Pastors Team Up To Sue California Over Restrictions That Block Church Services


A group of pastors have combined forces and are suing several officials in California over the state’s ban on public gatherings — including church services — amid the coronavirus pandemic, arguing the order violates their constitutional rights.

California Gov. Gavin Newsom issued a stay-at-home order on March 19 requiring people to remain in their homes but making exceptions for “essential” travel and a number of other activities.

None of the activities listed includes allowing California citizens to exercise their rights by attending religious services.

The lawsuit lists Newsom, California Attorney General Xavier Becerra and officials in San Bernardino and Riverside counties as defendants.

“Defendants, in a gross abuse of their power, have seized the Coronavirus pandemic to expand their authority by unprecedented lengths, depriving Plaintiffs and all other residents of California of fundamental rights protected by the U.S. and California Constitutions, including freedom of religion, speech, and assembly, and due process and equal protection under the law,” the lawsuit reads.

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James Dean Moffatt, the senior pastor at Church Unlimited in Indio, was fined $1,000 after he held a Palm Sunday church service, according to the lawsuit.

Moffatt is a plaintiff on the lawsuit, along with Pastor Brenda Wood of Word of Life Ministries International in Riverside, Pastor Patrick Scales of Shield of Faith Family Church in Fontana and Wendy Gish, who attends Scales’ church.

On behalf of the three pastors and Gish, the nonprofit civil liberties group the Center for American Liberty and the San Francisco-based Dhillon Law Group filed a lawsuit Monday in the U.S. District Court for the Central District of California accusing state officials of criminalizing the First and Fourteenth Amendments by blocking the free exercise of religion.

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“Criminalizing individual participation at a church, synagogue, mosque, temple, or other house of worship clearly violates the First Amendment,” Center for American Liberty CEO Harmeet K. Dhillon said in a statement.

“The state and localities have granted sweeping exceptions to the shutdown orders for favored businesses and professions, while specifically targeting people of faith and decreeing to religious institutions that it is ‘good enough’ that they be allowed to offer streaming video services,” she added.

“The state does not get to dictate the method of worship to the faithful,” Dhillon said.

The legal filing goes on to say that officials in San Bernardino and Riverside counties made exemptions for Christians to attend modified Easter services, and argues those exemptions should be made permanent.

“This past weekend both San Bernardino County and Riverside County allowed practicing Christians to congregate, in varying capacities, outside their homes to celebrate Easter,” Dhillon said.

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“While giving in to criticism and respecting Christians’ right to religious liberty on Easter Sunday was undeniably the right decision by County Supervisors, the government may not selectively license religious liberty to Christians on Easter Sunday,” she added.

During a news conference Friday, Newsom urged people to stay at home for Easter.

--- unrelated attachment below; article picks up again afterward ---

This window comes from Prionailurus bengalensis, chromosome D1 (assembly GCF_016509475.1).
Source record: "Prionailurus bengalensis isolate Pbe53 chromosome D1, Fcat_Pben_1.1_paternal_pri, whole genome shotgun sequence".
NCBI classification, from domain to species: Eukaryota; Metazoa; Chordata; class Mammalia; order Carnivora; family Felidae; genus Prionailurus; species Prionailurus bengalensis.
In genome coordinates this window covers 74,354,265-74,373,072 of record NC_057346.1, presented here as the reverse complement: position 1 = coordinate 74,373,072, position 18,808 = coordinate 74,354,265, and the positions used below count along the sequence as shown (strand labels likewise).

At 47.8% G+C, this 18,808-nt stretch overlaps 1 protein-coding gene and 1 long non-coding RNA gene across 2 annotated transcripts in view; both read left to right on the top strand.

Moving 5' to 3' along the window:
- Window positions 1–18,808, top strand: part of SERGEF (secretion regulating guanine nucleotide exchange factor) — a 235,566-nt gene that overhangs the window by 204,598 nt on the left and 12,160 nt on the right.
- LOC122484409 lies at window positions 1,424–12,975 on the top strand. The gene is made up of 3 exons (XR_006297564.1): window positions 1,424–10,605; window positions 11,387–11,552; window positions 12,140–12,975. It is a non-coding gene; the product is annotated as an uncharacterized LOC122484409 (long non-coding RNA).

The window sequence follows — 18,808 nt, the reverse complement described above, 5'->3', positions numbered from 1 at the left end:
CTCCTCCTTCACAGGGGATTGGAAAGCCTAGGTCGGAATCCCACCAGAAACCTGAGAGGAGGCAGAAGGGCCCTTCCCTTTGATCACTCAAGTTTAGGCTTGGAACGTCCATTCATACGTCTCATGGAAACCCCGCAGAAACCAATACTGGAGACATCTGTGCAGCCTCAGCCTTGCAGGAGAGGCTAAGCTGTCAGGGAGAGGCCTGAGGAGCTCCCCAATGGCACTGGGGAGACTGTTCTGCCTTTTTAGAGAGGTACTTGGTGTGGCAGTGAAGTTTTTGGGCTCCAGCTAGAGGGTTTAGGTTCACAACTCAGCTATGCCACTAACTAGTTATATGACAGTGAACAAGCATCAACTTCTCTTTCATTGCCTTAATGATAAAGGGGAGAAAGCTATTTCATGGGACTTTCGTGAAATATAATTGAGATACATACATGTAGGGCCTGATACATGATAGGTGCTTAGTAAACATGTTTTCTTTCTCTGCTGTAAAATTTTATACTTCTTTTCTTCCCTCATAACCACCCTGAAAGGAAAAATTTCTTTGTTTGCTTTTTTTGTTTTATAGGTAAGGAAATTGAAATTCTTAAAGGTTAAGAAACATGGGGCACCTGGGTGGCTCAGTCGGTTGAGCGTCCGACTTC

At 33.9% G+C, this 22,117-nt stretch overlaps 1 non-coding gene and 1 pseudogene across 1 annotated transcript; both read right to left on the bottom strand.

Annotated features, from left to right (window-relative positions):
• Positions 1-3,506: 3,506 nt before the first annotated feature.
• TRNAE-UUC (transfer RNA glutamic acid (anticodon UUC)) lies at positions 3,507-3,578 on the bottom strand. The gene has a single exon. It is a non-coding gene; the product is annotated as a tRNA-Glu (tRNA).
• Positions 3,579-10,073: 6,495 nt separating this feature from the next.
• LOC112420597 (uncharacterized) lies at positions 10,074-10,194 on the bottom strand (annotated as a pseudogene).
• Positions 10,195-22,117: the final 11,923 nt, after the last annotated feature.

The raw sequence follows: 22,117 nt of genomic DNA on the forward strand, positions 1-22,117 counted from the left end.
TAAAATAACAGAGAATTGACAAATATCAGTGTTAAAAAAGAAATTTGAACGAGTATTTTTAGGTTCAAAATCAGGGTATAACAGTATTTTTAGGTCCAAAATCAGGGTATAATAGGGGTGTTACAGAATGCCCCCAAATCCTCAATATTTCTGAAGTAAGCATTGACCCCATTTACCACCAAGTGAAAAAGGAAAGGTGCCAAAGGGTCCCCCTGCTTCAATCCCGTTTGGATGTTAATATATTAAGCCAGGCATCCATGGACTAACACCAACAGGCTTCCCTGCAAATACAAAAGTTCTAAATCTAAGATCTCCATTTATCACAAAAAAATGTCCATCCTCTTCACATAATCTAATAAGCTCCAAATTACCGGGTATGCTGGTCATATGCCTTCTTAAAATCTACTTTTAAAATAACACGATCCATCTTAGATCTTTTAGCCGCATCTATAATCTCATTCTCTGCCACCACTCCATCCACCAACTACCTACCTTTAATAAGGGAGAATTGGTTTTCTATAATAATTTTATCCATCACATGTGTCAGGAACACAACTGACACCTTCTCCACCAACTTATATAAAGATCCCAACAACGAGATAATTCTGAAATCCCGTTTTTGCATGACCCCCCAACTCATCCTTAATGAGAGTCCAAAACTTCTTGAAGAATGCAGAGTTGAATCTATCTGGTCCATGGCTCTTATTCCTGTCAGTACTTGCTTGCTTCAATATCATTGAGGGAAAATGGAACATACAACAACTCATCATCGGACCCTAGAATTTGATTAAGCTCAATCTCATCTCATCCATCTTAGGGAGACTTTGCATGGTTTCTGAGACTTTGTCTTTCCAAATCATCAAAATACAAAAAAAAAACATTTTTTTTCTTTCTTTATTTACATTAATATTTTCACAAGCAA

“Practice your faith but do so in a way that allows you to keep yourself healthy,” he said, according to the Desert Sun.

Do you think some public officials have acted outside of the Constitution to enforce social distancing orders?

Dhillon said that not every church or religious organization is capable of streaming services for those wishing to worship from home and added, “nor should they be required to.”

“If a Californian is able to go to Costco or the local marijuana shop or liquor store and buy goods in a responsible, socially distanced manner, then he or she must be allowed to practice their faith using the same precautions,” she said.

The lawsuit, which was filed on behalf of Californians of all faiths, argues that is is the duty of the courts to defend constitutional principles that officials “so brazenly violate.”

The suit was filed as incidents have occurred nationwide preventing Americans from practicing their faith — raising questions about whether governments are exercising too much authority in enforcing social distancing policies.

Attorney General William Barr has been monitoring how officials are regulating church services, according to a spokeswoman.

“During this sacred week for many Americans, AG Barr is monitoring govt regulation of religious services,” Barr spokeswoman Kerri Kupec tweeted Saturday.

“While social distancing policies are appropriate during this emergency, they must be applied evenhandedly & not single out religious orgs. Expect action from DOJ next week!” Kupec added.

Barr described some COVID-19 lockdown restrictions as “draconian” during an interview last week with Fox News host Laura Ingraham.

He also said that some of those restrictions should be relaxed in May.

“I’m very concerned about the slippery slope in terms of continuing encroachments on personal liberty,” Barr said.

“I do think during the emergency, appropriate, reasonable steps are fine,” he added.

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Johnathan Jones has worked as a reporter, an editor, and producer in radio, television and digital media.
Johnathan "Kipp" Jones has worked as an editor and producer in radio and television. He is a proud husband and father.